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Coronavirus disease 2019 (COVID-19) in pregnant women: A report based on 116 cases

Our take —

COVID-19 outcomes among pregnant women in China did not appear to be more severe in this study than among the wider population. Risks of spontaneous abortion and preterm birth did not appear to be elevated with SARS-CoV-2 infection, but background risks were not provided. There was one neonatal death out of 99 deliveries, and no maternal deaths, though follow-up was incomplete. Vertical transmission was not detected, consistent with smaller case reports. More comprehensive studies are needed to definitively rule out the possibility of vertical transmission during pregnancy, birth, and breastfeeding.

Study design

Case Series

Study population and setting

This case series included 116 pregnant women (mean age 30.8 years, median gestational age 38 weeks) with laboratory-confirmed or clinically confirmed COVID-19 from 25 hospitals in China from January 20 to March 4, 2020. Patient data were extracted from electronic medical records, including pregnancy and neonatal outcomes when available. Follow-up for outcomes was concluded on March 24, 2020. Neonatal pharyngeal swab samples were tested for presence of SARS-CoV-2 RNA. Additionally, a limited number of amniotic fluid, cord blood, vaginal secretions and breast milk samples were tested for SARS-CoV-2. The primary endpoint was a composite of ICU admission, mechanical ventilation, or death; secondary endpoints were spontaneous abortion, preterm delivery, Caesarean delivery, and vertical transmission of SARS-CoV-2 to neonates.

Summary of Main Findings

Eight patients had severe COVID-19 pneumonia and were admitted to the ICU; of these, two required invasive mechanical ventilation. There was one spontaneous abortion at five weeks. By the end of follow-up, there were no maternal deaths and 76 (66%) patients had been discharged. 99 (85%) women delivered babies during hospitalization, and 85 (86%) of these deliveries were Caesarean. No fetal deaths occurred; one neonate died of asphyxia two hours after birth, whose mother had required invasive mechanical ventilation after admission. Two births (2%) occurred before 34 weeks and 21 (21%) occurred before 37 weeks of gestation; of these, 6 involved preterm premature rupture of the membranes (PPROM). Zero positive tests for SARS-CoV-2 were observed among 86 neonates tested with pharyngeal swabs (10 of whom also had paired cord blood/amniotic fluid samples), vaginal secretion samples from 6 women, and breast milk samples from 12 women.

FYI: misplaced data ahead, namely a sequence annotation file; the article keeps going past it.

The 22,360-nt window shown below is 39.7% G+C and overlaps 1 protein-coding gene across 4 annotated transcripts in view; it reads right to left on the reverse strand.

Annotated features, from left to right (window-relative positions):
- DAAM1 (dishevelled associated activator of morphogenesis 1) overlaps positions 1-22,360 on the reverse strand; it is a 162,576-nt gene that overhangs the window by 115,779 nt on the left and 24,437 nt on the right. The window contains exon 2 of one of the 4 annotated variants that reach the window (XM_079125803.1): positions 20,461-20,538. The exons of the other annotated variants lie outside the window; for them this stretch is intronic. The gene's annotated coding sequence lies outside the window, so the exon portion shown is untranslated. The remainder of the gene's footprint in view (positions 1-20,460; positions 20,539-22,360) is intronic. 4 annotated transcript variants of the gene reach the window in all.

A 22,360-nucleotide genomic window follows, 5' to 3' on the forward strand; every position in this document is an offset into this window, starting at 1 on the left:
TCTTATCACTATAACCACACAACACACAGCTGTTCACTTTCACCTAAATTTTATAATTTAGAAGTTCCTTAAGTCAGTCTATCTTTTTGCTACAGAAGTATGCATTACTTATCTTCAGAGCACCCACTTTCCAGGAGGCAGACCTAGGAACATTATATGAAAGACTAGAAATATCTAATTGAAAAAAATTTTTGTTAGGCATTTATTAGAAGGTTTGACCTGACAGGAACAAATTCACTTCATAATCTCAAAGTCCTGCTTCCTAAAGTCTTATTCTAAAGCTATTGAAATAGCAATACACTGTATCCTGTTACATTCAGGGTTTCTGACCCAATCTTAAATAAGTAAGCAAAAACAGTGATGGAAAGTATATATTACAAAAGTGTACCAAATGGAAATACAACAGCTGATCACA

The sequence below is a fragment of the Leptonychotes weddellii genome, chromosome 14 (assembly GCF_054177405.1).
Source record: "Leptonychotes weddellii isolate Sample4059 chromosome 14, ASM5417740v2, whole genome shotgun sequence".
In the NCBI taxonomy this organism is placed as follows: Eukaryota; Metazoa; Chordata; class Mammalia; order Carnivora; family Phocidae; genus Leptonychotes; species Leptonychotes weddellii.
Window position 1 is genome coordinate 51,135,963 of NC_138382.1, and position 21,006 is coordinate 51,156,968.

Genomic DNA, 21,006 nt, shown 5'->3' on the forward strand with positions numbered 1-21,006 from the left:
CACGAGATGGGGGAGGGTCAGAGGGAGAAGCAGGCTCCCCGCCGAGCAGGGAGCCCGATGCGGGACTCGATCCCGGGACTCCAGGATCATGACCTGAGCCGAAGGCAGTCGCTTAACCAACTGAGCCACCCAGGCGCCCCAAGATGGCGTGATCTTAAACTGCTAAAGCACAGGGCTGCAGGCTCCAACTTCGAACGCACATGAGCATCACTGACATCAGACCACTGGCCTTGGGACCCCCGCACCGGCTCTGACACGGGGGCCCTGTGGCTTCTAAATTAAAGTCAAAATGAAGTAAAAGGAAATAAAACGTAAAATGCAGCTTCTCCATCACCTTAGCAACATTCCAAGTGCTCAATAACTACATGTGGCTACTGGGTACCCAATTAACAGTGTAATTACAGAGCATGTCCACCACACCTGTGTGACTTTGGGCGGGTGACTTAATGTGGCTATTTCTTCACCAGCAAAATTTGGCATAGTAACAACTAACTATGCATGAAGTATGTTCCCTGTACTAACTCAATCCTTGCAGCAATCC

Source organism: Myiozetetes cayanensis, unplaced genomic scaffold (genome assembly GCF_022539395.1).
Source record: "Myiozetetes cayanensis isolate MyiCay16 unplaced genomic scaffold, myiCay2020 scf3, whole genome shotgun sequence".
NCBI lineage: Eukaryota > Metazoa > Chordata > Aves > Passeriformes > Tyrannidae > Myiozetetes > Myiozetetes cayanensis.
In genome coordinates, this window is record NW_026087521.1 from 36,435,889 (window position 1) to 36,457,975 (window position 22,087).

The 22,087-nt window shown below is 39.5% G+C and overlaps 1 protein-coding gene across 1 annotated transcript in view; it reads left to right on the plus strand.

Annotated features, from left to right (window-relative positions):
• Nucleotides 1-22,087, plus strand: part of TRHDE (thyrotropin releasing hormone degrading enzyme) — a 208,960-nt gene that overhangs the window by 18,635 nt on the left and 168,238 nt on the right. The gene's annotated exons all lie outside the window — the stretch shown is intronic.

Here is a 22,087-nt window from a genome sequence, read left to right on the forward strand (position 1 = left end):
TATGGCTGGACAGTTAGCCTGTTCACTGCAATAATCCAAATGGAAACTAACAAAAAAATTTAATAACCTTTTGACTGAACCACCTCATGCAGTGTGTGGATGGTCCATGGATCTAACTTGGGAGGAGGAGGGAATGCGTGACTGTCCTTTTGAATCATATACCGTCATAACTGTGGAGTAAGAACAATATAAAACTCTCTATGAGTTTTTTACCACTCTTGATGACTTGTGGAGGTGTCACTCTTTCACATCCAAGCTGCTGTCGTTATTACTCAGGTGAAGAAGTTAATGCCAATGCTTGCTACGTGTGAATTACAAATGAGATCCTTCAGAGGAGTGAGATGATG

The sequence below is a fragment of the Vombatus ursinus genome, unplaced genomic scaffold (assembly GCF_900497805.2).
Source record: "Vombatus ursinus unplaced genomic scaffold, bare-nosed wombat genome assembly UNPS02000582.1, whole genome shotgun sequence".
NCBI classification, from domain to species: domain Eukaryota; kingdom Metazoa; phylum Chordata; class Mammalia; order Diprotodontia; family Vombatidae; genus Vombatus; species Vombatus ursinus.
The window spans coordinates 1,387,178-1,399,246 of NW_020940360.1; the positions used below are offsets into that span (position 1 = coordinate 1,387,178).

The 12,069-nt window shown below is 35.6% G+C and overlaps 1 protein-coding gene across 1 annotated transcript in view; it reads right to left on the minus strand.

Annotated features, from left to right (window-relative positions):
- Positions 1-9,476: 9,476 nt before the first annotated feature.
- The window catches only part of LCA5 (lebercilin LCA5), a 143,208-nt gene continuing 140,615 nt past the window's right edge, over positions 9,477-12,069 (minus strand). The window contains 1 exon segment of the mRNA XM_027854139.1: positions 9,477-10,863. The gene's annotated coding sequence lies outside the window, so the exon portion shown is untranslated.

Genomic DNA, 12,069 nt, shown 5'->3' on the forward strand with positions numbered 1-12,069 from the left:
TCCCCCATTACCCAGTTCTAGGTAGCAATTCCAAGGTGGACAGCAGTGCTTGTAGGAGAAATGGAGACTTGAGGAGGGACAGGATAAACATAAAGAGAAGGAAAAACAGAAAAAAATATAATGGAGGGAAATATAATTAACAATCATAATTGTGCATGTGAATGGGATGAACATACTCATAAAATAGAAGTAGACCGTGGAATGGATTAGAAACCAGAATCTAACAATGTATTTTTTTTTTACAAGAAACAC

Study Strengths

Relative to other studies of COVID-19 in pregnant women, this is a larger sample with reasonably long follow-up.

Limitations

The pregnant women included in this study were symptomatic, and likely represent more severe clinical disease than all pregnant women infected with SARS-CoV-2. A large proportion (44%) of women were diagnosed clinically, without laboratory confirmation. By the end of follow-up, 40 women remained in the hospital, and 16 women had not yet delivered; outcome proportions may change with longer follow-up. Very few samples of vaginal secretion and breast milk were tested.

Value added

This is one of the largest studies to date of maternal and neonatal outcomes of SARS-CoV-2 infection in pregnant women.